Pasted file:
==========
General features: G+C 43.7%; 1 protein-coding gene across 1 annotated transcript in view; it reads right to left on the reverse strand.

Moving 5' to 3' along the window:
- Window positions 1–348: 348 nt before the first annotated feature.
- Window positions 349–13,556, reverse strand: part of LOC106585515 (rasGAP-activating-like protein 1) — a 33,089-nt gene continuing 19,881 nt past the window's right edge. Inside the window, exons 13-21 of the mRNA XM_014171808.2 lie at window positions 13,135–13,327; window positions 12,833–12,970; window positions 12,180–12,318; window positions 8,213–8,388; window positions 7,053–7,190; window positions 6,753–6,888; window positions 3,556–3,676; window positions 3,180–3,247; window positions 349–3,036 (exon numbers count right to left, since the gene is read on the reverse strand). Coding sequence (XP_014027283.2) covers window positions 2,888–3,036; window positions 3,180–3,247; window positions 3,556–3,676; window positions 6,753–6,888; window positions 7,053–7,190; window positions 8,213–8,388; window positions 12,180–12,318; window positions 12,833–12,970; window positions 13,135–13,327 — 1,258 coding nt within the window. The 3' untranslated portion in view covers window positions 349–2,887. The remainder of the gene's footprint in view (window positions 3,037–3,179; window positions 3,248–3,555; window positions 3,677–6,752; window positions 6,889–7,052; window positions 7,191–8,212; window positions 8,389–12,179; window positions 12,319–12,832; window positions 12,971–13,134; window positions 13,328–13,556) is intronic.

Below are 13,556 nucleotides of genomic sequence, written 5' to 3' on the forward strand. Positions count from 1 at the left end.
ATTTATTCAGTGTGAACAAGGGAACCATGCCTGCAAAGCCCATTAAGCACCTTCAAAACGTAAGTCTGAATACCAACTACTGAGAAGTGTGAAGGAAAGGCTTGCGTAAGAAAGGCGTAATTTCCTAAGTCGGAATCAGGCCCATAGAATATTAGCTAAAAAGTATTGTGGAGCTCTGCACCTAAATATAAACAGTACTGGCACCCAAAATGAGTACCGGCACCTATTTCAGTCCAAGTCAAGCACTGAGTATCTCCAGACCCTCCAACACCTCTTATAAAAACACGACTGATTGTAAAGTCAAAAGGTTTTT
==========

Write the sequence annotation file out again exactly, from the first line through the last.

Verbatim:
General features: G+C 43.7%; 1 protein-coding gene across 1 annotated transcript in view; it reads right to left on the reverse strand.

Moving 5' to 3' along the window:
- Window positions 1–348: 348 nt before the first annotated feature.
- Window positions 349–13,556, reverse strand: part of LOC106585515 (rasGAP-activating-like protein 1) — a 33,089-nt gene continuing 19,881 nt past the window's right edge. Inside the window, exons 13-21 of the mRNA XM_014171808.2 lie at window positions 13,135–13,327; window positions 12,833–12,970; window positions 12,180–12,318; window positions 8,213–8,388; window positions 7,053–7,190; window positions 6,753–6,888; window positions 3,556–3,676; window positions 3,180–3,247; window positions 349–3,036 (exon numbers count right to left, since the gene is read on the reverse strand). Coding sequence (XP_014027283.2) covers window positions 2,888–3,036; window positions 3,180–3,247; window positions 3,556–3,676; window positions 6,753–6,888; window positions 7,053–7,190; window positions 8,213–8,388; window positions 12,180–12,318; window positions 12,833–12,970; window positions 13,135–13,327 — 1,258 coding nt within the window. The 3' untranslated portion in view covers window positions 349–2,887. The remainder of the gene's footprint in view (window positions 3,037–3,179; window positions 3,248–3,555; window positions 3,677–6,752; window positions 6,889–7,052; window positions 7,191–8,212; window positions 8,389–12,179; window positions 12,319–12,832; window positions 12,971–13,134; window positions 13,328–13,556) is intronic.

Below are 13,556 nucleotides of genomic sequence, written 5' to 3' on the forward strand. Positions count from 1 at the left end.
ATTTATTCAGTGTGAACAAGGGAACCATGCCTGCAAAGCCCATTAAGCACCTTCAAAACGTAAGTCTGAATACCAACTACTGAGAAGTGTGAAGGAAAGGCTTGCGTAAGAAAGGCGTAATTTCCTAAGTCGGAATCAGGCCCATAGAATATTAGCTAAAAAGTATTGTGGAGCTCTGCACCTAAATATAAACAGTACTGGCACCCAAAATGAGTACCGGCACCTATTTCAGTCCAAGTCAAGCACTGAGTATCTCCAGACCCTCCAACACCTCTTATAAAAACACGACTGATTGTAAAGTCAAAAGGTTTTT